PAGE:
From VMware performance charts it is visible that read IO dropped almost to zero.

Read IO before and after enabling cache

Read IO before and after enabling cache

Read IOPS also disappeared.

Read IOPS before and after enabling cache

Read IOPS before and after enabling cache

Other use case

Write-deferred cache will turn small random IOs into large sequential IOs. This caching option could potentially speed up non-ssd disks which are not that great for small random writes.


PrimoCache is licensed per PC/server. Non-commercial license starts at $29.95, business license starts at $119. License includes lifetime free updates and technical support.

Other similar solutions

SuperSpeed SuperCache Express – http://www.superspeed.com/servers/supercache.php
HGST ServerCache – http://www.hgst.com/software/HGST-server-cache


Typically in virtualized environment one would look for a solution in hypervisor layer. But this typically means you need to license several hosts and probably equip them with SSD disks. All of this adds up to cost. This cost might not make sense if you only have one or two machines that would benefit from the solution. Here’s where PrimoCache or other similar solutions might help.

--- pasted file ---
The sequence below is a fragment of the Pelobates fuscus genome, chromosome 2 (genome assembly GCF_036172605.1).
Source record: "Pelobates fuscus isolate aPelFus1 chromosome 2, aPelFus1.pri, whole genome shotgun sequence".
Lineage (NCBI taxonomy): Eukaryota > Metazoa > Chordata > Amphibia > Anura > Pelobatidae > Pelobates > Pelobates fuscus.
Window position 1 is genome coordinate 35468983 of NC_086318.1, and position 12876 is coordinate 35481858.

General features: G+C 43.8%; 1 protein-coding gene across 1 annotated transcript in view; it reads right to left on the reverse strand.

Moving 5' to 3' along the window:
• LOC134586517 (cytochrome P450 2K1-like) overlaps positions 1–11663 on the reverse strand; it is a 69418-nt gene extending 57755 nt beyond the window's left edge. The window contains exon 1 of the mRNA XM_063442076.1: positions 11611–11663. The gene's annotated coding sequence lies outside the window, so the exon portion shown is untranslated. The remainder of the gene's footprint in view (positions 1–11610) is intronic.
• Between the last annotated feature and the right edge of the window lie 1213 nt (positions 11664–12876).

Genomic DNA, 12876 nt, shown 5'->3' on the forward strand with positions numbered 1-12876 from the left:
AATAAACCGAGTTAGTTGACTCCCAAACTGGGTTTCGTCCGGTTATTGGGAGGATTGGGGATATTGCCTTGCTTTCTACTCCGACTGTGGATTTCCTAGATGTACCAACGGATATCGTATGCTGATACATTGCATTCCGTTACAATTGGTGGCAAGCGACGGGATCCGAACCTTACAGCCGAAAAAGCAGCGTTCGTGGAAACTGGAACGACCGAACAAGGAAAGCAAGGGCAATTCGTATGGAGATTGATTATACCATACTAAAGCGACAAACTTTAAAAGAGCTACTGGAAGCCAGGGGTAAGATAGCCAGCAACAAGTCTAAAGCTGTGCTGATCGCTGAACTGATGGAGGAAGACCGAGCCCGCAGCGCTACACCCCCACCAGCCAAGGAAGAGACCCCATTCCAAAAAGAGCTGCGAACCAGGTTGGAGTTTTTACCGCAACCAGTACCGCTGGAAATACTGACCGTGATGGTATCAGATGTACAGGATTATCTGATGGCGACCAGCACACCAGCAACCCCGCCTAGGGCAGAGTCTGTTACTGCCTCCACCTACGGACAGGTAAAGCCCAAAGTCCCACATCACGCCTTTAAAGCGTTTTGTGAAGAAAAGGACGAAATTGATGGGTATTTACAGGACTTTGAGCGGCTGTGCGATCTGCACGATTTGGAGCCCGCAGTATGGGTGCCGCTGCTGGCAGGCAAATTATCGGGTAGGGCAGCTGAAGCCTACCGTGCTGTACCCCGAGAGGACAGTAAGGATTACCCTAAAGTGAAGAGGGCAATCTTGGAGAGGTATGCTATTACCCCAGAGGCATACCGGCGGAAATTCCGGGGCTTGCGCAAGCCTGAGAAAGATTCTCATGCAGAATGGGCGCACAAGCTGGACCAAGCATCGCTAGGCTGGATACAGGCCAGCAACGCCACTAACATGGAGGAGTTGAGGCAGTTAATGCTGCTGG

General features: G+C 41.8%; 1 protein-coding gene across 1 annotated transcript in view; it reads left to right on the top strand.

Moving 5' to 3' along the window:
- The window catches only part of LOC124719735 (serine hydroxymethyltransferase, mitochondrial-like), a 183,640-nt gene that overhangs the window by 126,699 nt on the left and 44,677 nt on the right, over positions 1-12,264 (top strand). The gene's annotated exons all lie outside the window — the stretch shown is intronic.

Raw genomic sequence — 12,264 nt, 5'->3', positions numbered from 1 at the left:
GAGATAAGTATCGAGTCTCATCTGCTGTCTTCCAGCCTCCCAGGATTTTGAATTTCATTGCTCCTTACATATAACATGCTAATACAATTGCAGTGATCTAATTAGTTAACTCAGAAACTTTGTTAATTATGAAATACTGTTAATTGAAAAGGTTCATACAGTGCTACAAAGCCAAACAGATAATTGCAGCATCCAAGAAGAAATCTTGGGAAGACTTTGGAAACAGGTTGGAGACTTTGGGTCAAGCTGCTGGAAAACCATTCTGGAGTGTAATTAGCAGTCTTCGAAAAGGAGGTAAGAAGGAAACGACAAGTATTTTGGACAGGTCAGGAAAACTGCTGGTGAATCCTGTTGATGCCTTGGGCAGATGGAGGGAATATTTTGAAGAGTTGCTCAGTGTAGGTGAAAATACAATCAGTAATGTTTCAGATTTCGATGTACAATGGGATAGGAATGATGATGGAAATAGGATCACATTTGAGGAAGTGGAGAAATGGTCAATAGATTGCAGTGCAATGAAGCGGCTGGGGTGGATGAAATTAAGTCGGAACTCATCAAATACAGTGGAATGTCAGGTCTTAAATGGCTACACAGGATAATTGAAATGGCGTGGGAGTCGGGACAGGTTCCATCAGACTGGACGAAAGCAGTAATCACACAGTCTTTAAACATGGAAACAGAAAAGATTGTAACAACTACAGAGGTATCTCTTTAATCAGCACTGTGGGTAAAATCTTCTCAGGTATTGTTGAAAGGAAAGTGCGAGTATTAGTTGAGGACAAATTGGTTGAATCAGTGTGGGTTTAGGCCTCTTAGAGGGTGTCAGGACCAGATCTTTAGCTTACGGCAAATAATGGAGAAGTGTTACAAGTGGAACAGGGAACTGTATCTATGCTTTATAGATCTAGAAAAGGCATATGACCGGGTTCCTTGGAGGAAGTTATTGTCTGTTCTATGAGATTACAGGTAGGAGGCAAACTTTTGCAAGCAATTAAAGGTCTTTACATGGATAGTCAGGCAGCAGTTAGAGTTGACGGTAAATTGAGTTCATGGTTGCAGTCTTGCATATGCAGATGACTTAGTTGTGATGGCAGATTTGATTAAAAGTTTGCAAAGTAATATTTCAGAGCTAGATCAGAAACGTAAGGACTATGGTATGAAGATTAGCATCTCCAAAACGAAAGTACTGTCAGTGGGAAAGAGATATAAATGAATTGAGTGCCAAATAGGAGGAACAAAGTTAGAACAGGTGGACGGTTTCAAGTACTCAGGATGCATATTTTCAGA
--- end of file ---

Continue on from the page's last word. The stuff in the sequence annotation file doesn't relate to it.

Storage reclamation – part 2 – Windows

In previous post I covered storage space reclamation in VMware vSphere. This article describes the methods that can be used in Microsoft Windows to reclaim dead space.

In Windows dead space is left behind when you delete a file or shrink a SQL database for example.

How to find dead space?

Compare Windows file system usage to LUN usage in array.

Windows Server 2012/2012 R2

Windows Server 2012/2012 R2  is capable of identifying the provisioning type and the UNMAP and TRIM capability of a disk. Space reclamation can be triggered by file deletion, a file system level trim, or a storage optimization operation.